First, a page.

Mr Gillooley said commissions must be displayed in agents' windows, but whether the buyer or seller pays will vary from region to region. If the price displayed includes it, you will see a statement like frais d'agence inclus (or FAI).

"You may say that five per cent on €800,000 is €40,000, but the fee is inclusive of VAT, so it is actually €32,000. That still sounds a lot, but the agent is running an agency, which means doing specific advertising and training specialised sales staff, not just sticking a card in a window or a small ad on the internet," said Mr Gillooley.

Compared to the increasingly popular option of person-to-person sales, he said the buyer benefits from choice and professionalism.

"It is fairly common for private individuals to over-estimate the size of their house, whereas agents guarantee accurate details. The agent can advise on financing, considerations when buying a second home, inheritance and more.

"If you feel your situation is very simple, however, and you speak very good French and have plenty of time to look around, there's no reason not to follow up leads privately," he said.

Agents do not offer any extra guarantees of the properties' condition, but are insured for their professional advice and procedures.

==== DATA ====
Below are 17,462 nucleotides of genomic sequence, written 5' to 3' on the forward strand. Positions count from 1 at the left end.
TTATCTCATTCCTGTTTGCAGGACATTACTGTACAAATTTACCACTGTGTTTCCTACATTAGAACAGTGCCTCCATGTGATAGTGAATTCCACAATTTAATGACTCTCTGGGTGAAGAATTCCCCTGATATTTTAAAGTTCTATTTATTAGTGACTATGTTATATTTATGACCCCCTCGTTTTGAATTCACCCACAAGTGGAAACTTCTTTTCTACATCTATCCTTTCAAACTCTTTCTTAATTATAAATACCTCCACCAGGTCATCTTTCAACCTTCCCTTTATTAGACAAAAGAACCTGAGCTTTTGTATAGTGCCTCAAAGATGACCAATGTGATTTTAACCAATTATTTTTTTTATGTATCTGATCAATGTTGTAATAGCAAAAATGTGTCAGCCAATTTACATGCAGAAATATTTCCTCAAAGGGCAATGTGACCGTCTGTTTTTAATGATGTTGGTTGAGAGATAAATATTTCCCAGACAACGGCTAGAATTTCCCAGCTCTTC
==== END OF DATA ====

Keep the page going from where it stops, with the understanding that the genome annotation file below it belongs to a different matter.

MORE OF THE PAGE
Certain notaires sell property and operate with regulated commissions that cannot exceed six per cent, including VAT, for properties under €50,000, or three per cent above that. This is quite common in cities and in areas such as
Brittany, where it is traditional. However a notaire will rarely be as flexible as an agent, Mr Gillooley said. They probably will not do evening or weekend visits and are less likely to speak English.

"They tend to stick to simple things, like selling a flat round the corner, for a client that they do other work for as well."

A good way to estimate fair prices is the notaires' databases of recent sales (the prices are three-months old) at (provinces) or (Paris). You can pay a notaire for a more detailed analysis.

"I negotiated 50% off €1.2m property"

ALLISON Feeley bought a property in the Tarn et Garonne in early 2010 that was originally priced at €1.2m. The owners dropped to €840,000 and she had negotiated a further reduction of 11 per cent before a notaire's search showed a LGV
was to be built nearby. The final agreed price was €690,000, with the agent's commission of €20,000 included. On moving in during April 2010, she learnt that the LGV was being moved further north and was unlikely to be a problem.

MAGGIE Lowey bought a detached house in the Figeac area, in the Lot, in 2002, asked for 19 per cent off, and got 17. This was reasonable because substantial renovation was required, she said.

JACQUI Miller offered 16 per cent under the asking price for a converted mill with 15 acres near Carhaix, Brittany, in 2006. The sellers made a counter-offer and they split the difference, with a final discount of nine per cent.

EVELYN and John O'Connor, Vendée, offered 23 per cent off their 20-year-old house with three acres, plus asked for notaires' fees to be included; 20 per cent was accepted. They said the house needed costly work to make it acceptable.